Doctors Push Back

This version of this article originally appeared in Computerworld's print edition.

Cost isn't the only reason why doctors may object to using electronic medical records systems.

Most commercial products in use today weren't built by clinicians, and some have faced doctor pushback. "Top-down efforts to create electronic health records often run into resistance" -- and even open rebellion among doctors, says Robert Smith, associate chief of staff for health care analysis at the Veterans Administration San Diego Health Care System.

Shaun Grannis, medical informatics researcher at the Regenstrief Institute, says the user interfaces in commercial products often lack flexibility and don't always present information the way doctors need to see it.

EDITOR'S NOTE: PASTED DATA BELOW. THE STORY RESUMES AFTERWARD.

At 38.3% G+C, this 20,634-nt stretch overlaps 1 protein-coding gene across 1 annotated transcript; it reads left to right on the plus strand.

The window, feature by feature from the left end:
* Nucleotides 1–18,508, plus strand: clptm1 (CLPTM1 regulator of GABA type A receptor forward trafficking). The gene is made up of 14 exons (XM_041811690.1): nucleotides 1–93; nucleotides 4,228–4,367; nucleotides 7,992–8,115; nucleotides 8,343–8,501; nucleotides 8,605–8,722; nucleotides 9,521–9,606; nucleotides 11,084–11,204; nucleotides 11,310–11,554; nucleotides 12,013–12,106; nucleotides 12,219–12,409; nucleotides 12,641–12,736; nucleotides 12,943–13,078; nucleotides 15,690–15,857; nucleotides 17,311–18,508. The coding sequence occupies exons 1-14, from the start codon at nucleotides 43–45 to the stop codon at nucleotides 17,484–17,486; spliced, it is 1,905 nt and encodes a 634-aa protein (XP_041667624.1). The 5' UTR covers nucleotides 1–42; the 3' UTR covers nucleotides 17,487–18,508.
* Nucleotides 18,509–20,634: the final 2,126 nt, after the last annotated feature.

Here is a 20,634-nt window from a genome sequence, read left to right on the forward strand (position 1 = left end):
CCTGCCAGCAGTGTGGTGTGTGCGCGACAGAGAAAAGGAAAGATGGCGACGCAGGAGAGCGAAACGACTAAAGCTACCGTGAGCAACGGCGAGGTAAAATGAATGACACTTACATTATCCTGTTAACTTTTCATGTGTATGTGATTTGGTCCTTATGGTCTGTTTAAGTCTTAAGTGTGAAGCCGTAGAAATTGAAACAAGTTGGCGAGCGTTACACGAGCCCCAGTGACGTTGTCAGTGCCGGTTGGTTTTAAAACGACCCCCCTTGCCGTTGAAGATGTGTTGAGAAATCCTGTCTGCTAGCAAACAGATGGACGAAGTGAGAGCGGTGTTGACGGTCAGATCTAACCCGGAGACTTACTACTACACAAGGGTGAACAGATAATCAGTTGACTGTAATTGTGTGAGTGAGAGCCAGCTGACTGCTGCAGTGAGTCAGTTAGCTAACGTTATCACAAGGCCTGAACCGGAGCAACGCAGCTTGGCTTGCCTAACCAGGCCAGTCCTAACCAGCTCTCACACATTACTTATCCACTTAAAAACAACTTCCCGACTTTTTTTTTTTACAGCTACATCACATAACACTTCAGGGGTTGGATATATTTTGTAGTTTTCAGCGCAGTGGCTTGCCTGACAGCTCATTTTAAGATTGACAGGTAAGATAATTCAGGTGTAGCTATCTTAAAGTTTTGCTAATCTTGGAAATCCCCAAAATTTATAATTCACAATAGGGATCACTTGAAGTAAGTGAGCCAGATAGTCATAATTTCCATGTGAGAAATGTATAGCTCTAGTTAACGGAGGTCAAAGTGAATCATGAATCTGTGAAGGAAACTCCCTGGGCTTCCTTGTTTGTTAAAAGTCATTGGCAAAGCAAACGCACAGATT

"In my electronic medical records system, it takes seven mouse clicks to place a prescription for my patients. That's too many," he says.

Grannis also would like to be able to view and change a patient's medications and diagnoses from the same screen, but the systems aren't flexible enough to allow that. He'd like to see a fully customizable, widget-style user interface like iGoogle's so a doctor could arrange different health information widgets and resize and reorder them on the same screen. "I'd like to decide how I'm going to interface with the system, not the other way around," he says.

Smith agrees that it may be less efficient to "mouse around" on electronic forms than it is to use paper. But if physicians can get over that, efficiencies in decision support and structured reviews of information such as lab and radiology results make electronic record systems worthwhile. The key, he says, is to tailor the systems to the physicians' needs.

Copyright © 2008 IDG Communications, Inc.

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